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Want to attract top talent? Avoid “orange phrases” in your job description

Augmented writing is writing supported by real-world data. Sometimes that data points to patterns of positive words or phrases that help your job post attract more qualified people, and in Textio those patterns show up as “green words.” On the opposite end of the spectrum, some phrases act like a repellent to the people reading your post, and those are “orange words.”

Screenshot of Textio's writing experience with words highlighted for illustration

Orange words are red flags

When you see an orange highlight pop up in Textio, that’s a red flag. Orange words and phrases negatively impact your Textio score, which means your job will fill slower, and it will attract fewer good candidates, than it could if you were to replace that language with something else.

There are a lot of reasons why people can be turned off by what you put in a job listing. People reading your job post are not just looking to buy a pair of shoes, they are looking for a company where they could end up spending the next 10 or more years of their lives. They want to feel like part of a positive culture, like they can contribute to something important, and get fulfillment from their daily work.

Unfortunately, when you use certain turns of phrase, the reader’s spidey senses perk up, and they think, “Hmm, maybe this just isn’t right for me.” There are many different reasons that an orange highlight shows up in Textio; the data points to different reasons in different regions and industries. I’ll just cover a few of the main categories here:

Screenshot of Textio's writing experience with an orange phrase hovered over showing a tooltip indicating fewer people apply to listings that use formal phrases like "the candidate" or "the applicant." Try using "you" instead

  • Corporate cliches — Everyone knows a good corporate cliché. When they are first introduced in to popular culture they have a meaning but over time they are used so often and in so many contexts, they simply lose their linguistic value. Often they represent cultural metaphors that are moving away in relevance such as: be a team player.
  • Jargon— Jargon is a lot like corporate cliches, in that often, the words have been so ground-down they have lost their meaning. Do you really want someone to leverage their assets, or create synergy on the team? The more specific you are in a job listing about what people can actually expect to do the more powerful it will be.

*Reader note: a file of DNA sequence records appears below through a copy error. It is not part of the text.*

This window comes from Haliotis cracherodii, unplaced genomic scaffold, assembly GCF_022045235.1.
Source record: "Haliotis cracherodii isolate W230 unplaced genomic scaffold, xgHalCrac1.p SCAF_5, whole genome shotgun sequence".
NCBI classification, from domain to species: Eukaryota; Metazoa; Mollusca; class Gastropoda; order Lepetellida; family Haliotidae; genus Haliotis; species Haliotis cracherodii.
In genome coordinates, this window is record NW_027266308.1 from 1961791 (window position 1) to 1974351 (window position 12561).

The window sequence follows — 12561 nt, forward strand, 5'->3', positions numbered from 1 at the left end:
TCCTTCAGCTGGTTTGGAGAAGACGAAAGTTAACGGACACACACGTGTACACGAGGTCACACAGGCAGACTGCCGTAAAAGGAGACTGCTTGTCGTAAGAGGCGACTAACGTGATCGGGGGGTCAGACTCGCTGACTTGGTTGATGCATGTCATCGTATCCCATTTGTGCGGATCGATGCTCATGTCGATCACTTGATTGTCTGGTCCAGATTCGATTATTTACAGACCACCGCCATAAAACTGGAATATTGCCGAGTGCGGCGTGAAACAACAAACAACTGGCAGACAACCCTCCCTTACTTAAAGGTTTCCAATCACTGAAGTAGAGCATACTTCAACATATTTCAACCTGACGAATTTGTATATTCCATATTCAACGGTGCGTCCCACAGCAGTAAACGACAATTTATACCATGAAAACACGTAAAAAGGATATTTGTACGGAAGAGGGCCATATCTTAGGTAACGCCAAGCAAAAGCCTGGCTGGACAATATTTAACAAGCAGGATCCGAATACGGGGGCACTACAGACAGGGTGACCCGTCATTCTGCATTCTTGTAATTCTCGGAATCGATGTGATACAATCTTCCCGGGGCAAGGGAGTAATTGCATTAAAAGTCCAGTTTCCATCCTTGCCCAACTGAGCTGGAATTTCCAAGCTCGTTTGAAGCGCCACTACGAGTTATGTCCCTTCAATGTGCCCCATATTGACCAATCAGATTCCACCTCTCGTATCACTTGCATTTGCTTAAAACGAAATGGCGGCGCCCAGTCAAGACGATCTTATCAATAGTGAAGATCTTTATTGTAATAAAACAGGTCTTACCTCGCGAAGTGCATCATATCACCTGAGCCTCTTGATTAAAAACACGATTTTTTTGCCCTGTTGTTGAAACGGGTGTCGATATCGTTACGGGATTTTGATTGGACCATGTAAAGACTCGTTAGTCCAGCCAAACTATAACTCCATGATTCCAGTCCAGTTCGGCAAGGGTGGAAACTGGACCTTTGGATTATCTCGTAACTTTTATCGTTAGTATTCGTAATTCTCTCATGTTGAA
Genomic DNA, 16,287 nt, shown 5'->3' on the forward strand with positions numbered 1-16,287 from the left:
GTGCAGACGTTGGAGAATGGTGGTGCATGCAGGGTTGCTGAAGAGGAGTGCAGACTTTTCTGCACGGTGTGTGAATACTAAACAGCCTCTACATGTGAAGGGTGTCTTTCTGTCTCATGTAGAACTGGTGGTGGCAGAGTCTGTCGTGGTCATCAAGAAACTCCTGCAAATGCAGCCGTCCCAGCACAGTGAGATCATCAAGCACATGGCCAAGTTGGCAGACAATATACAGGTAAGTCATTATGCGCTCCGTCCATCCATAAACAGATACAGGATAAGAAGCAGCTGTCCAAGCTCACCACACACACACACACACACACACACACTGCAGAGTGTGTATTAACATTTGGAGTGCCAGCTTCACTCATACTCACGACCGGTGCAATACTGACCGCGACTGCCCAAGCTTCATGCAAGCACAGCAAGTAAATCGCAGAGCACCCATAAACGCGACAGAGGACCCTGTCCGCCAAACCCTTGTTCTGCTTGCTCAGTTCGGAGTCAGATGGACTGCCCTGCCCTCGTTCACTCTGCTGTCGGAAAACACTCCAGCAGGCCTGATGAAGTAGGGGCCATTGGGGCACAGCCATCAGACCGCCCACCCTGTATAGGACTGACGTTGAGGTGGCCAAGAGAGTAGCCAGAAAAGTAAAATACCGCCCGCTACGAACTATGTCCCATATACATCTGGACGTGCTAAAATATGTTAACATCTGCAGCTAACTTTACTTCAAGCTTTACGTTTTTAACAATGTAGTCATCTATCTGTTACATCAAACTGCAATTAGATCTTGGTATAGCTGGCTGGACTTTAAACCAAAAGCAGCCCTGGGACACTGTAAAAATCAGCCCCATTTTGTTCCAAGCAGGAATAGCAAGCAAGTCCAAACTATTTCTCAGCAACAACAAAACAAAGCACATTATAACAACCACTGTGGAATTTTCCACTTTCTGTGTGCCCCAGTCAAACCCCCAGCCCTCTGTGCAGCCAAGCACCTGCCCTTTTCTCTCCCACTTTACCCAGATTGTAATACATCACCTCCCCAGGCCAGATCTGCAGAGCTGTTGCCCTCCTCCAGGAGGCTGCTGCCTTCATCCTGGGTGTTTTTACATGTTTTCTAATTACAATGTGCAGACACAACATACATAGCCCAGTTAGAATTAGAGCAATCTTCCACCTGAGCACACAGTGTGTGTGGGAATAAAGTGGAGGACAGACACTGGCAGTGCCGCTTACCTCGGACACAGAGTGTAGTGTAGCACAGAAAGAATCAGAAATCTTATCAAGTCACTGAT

• Directive language — Many job posts include a list of requirements and expectations. This makes a lot of sense, but the tone you take is incredibly important. People want to be in environments where they have the opportunity to grow and learn new things. By using directive language, someone might feel like they are walking in to a “command and control” organizational structure, which can be a big turn off.
  • Formal language — You want to engage people with your job. If they see words like “candidate” or “applicant” the job listing becomes not about them as an individual, but about anyone that could potentially do the job. By using informal language people feel like you are directly addressing them, and can imagine working at your company.
  • Job and locations specific language — The impact of words on people change all the time. But they also change based on the type of job and the location of that job. Textio is able to find language patterns that apply only in certain situations. For example if a job listing for IT professionals mentions “establish” they will be turned off, but if you switch that to “develop”, they are more likely to apply. However, the reverse is true in personal services and product management, they would rather “establish” something than “develop” it.

These are just a few of the types of words and phrases that can hurt the effectiveness of your job post. And remember, this is not just someone’s subjective decision—orange highlights in Textio mean that the data clearly shows a history of poor performance for that phrase when it comes to hiring outcomes. Textio’s predictive engine is constantly ingesting millions of recent job posts and uncovering new language patterns. As new patterns are found, there will be new types of orange words cropping up in Textio.

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